Title: DANCE OF SHADOWS
Author: Rhien Elleth
Author's Note: This is a BSG 2003 fic, AU, Lee/Kara. It takes place immediately following where the mini left off. Please ask before archiving, as I probably won't archive it anywhere until completed. Thanks go to Cryswimmer for taking on the task of beta for this. :)
Disclaimer: I own none of the characters, BSG, etc, etc.
It caught her unaware, sliding eel-like under her guard just beneath the tide of exhaustion that dragged her into sleep. She should have known, should have fortified against the sly, sneaking assault, jerked herself awake as she used to, back when the dream had plagued her every damn night.
But it hadn't come in a long time. Over a year. Her guard had understandably dropped since then. And she, like everyone else aboard the fleet carrying all that remained of humanity, was utterly, completely exhausted. Physically, mentally, emotionally. They'd escaped death - escaped genocide -- by a hair's breath, and the resulting adrenaline crash had everyone not on duty seeking bed, and the oblivion of sleep.
But for Kara, the sweet dark of oblivion never came.
Because the frakking dream rose up through her subconscious like smoke, engulfed her in the familiar, in the comforting, before she knew what was happening - and then rolled her under, so she couldn't break free.
Her mother's voice was distant, and free of tension, something Kara's mind processed automatically. She was free to ignore it for a little time, yet, without fear of getting into trouble. The eight-year-old girl brushed awareness of it aside, and kept playing.
It was early summer, the days pleasantly warm, while the air in the evenings had a chill bite to it yet. It was evening now, the sun going down over Caprica's horizon. The last dance of its light turned the surface of the pond to molten gold, the tall grasses around her blowing gently in the cool evening breeze.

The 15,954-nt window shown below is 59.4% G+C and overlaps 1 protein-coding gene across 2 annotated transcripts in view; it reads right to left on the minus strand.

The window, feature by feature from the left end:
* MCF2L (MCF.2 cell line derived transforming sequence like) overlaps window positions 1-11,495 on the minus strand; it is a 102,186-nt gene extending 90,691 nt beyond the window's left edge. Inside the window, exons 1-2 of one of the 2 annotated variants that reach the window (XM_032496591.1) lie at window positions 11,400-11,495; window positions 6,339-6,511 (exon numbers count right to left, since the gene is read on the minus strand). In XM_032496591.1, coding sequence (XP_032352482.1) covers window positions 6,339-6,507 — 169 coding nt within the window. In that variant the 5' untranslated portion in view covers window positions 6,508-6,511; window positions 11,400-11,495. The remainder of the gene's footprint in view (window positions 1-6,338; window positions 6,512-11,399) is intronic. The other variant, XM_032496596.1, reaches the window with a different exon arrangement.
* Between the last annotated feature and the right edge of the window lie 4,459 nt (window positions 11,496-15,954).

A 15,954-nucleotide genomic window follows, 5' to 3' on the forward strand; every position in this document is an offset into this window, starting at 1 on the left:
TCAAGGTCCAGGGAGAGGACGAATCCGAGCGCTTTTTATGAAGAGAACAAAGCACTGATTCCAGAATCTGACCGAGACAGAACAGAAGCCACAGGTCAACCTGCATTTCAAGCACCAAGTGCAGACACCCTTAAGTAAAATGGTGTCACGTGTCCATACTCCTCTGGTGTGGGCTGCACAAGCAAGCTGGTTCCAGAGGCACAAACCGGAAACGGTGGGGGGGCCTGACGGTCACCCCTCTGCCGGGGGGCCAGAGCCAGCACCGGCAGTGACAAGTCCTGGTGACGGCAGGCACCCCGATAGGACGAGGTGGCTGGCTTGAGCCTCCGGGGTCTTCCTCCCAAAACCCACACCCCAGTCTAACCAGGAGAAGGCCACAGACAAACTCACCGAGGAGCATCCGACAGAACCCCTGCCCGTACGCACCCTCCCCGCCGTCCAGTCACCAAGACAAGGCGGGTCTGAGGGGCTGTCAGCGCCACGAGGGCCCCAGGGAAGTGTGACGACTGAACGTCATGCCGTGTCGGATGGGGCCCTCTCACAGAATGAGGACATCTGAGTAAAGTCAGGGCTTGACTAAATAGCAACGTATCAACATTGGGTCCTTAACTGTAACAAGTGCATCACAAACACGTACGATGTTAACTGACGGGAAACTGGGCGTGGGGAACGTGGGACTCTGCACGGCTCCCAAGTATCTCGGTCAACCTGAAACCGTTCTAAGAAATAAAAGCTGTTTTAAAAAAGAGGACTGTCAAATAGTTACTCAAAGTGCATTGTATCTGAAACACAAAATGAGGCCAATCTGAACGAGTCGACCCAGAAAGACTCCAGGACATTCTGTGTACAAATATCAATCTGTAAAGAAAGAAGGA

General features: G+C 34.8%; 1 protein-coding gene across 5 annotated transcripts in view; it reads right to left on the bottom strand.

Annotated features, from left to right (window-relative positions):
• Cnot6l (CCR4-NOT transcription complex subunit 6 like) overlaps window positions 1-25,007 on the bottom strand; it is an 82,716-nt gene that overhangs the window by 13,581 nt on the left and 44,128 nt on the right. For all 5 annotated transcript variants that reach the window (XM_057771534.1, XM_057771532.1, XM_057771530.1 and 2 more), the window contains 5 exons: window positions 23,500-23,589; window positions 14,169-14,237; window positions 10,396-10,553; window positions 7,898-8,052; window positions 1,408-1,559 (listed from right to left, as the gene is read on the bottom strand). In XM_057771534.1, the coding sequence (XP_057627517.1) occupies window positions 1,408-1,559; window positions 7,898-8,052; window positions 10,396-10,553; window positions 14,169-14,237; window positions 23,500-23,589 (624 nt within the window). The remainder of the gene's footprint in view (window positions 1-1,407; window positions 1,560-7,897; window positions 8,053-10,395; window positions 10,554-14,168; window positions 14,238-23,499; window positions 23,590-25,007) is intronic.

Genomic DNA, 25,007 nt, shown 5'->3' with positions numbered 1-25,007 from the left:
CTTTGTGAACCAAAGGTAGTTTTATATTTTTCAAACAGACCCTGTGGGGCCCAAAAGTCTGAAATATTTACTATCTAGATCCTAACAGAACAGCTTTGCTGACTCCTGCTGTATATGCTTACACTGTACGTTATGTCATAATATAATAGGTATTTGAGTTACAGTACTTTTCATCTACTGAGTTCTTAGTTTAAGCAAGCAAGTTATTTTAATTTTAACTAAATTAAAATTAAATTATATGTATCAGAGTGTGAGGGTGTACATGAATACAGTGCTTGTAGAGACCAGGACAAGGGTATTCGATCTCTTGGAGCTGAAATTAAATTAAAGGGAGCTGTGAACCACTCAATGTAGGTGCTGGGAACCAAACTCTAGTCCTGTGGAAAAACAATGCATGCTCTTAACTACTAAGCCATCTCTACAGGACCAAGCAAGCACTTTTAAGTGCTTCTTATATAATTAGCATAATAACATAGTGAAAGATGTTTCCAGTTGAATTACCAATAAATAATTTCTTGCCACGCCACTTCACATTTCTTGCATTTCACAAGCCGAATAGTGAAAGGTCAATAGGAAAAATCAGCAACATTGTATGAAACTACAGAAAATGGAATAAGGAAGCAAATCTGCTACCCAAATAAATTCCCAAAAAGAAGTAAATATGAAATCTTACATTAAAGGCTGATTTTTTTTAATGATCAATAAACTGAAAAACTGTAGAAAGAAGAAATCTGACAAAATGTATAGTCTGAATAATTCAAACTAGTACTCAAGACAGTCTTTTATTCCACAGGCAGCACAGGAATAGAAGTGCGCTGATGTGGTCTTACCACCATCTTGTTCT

But Kara's attention wasn't on the beauty of her favorite spot, and neither was she deliberately hiding in the growing shadows of dusk. She held perfectly still, every muscle tense and waiting, hardly daring to breath. The bulbous eyes of a pond frog breached the water's surface, and Kara crept slowly forward, hands poised. She moved silently, easing herself over grass she'd smashed down with previous treks to the water's edge, evidence of this in the green stains covering her overalls.
"Kara!" A hint of exasperation in her mother's voice, now, but not enough to break an eight-year-old's determined concentration.
She leaned down, stretching precariously forward in an effort to move as little as possible. Almost, she thought, fingers reaching, body tensing to pounce on her unsuspecting prey.
"Where is that frakkin' brat?"
The deeper, masculine voice of her father was wholly unexpected. Kara froze, every muscle in her small body rigid. Why wasn't he at work? He always worked late in Caprica City.
His voice was heavy, with an all-too-familiar slur of drink to it. She heard her mother's nervous laugh in response to the question, heard her off-hand reply from only a few feet away.
"Oh, she's always playing out here, Karl. You know how kids are - too busy running and climbing, and getting dirty to listen when they're being called. Kara!"
But this time the note of exasperation had completely disappeared, and Kara heard only anxious desperation in her mother's voice. Her father, she knew, could be mean and scary when he drank.